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Is anything big brewing in Modi's China visit?

By B S Raghavan
April 27, 2015 12:03 IST
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'Both Modi and Xi know that if all that there is to show for Modi's visit -- barely eight months after Xi's India trip -- is a repeat of the same old declarations, there will be a terrible sense of letdown in the public mood resulting in future summits losing credibility.'

'Only the possibility of new ground being broken can justify Modi's trip at this time,' says B S Raghavan.

Chinese President Xi Jinping greets Prime Minister Narendra Modi at Rashtrapati Bhavan, September 18, 2014. Photograph: MEA/Flickr

Prime Minister Narendra Modi will visit China in May.

The run-up to Modi's visit is marked by some unusual features. It is taking place within barely eight months of Chinese President Xi Jinping's visit to India to a rousing reception followed by an extensive exchange of views on a wide range of issues.

One does not recall an occasion in recent years when a return visit by an Indian head of State or government took place within such a short time.

In fact, there is very little that has not already been discussed during Xi's visit or in the past in respect of any of the issues referred to by Sushma Swaraj after her meetings in Beijing in January.

The boundary dispute, trade, investment, market access, the maritime Silk Route, Kailash-Manasarovar had all figured in earlier visits also. The 28 paragraphs of the joint statement between the Republic of India and the People's Republic of China on Building a Closer Developmental Partnership issued on September 19, 2014 at the conclusion of Xi's trip had given exhaustive coverage to all matters of mutual interest.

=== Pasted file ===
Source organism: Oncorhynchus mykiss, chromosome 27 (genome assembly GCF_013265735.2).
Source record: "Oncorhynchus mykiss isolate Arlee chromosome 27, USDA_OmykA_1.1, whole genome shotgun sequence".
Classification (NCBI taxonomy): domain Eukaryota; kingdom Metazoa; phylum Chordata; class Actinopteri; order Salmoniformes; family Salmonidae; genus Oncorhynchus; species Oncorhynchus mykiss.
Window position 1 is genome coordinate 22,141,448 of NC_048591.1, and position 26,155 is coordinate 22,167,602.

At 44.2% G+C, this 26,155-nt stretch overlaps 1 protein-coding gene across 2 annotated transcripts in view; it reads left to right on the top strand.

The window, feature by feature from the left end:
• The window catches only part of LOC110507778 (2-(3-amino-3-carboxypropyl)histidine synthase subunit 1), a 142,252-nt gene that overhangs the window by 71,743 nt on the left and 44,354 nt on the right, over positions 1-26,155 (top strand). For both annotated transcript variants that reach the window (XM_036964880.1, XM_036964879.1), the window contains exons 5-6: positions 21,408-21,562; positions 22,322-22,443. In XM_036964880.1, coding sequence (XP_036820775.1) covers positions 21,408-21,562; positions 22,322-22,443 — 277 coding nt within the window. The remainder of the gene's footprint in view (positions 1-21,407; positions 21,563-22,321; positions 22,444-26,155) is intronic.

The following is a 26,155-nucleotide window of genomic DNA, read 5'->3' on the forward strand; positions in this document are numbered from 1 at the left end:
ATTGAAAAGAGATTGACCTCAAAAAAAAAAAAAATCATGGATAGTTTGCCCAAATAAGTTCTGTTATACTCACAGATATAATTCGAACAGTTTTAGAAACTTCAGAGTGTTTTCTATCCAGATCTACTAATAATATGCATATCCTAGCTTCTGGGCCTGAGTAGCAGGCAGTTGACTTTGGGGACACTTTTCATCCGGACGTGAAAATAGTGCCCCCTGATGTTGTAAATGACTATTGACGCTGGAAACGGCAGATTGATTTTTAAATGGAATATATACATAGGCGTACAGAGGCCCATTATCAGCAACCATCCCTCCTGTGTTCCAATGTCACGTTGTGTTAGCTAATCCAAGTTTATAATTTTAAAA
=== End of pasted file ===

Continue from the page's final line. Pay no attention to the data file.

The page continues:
Both Modi and Xi know that if all that there is to show for Modi's return visit at such a short interval is a repeat of the same old declarations, there will be a terrible sense of letdown in the public mood resulting in future summits losing credibility.

Only the possibility of new ground being broken can justify Modi's trip at this time.

There are some signals from the Chinese side pointing to such a possibility. Notably, China has taken particular care to keep the border free of incidents in the last five months.

During Sushma Swaraj's visit, both the Chinese president and Chinese foreign minister showed themselves to be manifestly keen to take India-China relations to a high trajectory.

Not only were the talks between Swaraj and her Chinese counterpart Wang Yi characterised by extraordinary warmth and cordiality, Xi set aside long-standing protocol about formally receiving only heads of States and governments of other countries and granted Swaraj an audience and engaged her in earnest conversations.

Knowing how inflexible the Chinese are about adhering to protocol, this gesture was unprecedented.

Obviously, the significance of the euphoric public impact of Barack Obama's visit to India, a rare second by the same President, meticulously masterminded by Modi himself, the closeness and cordiality exhibited by Obama and Modi, and the comprehensive nature of the strategic partnership envisaged in their joint statement of January 25 has not been lost on China.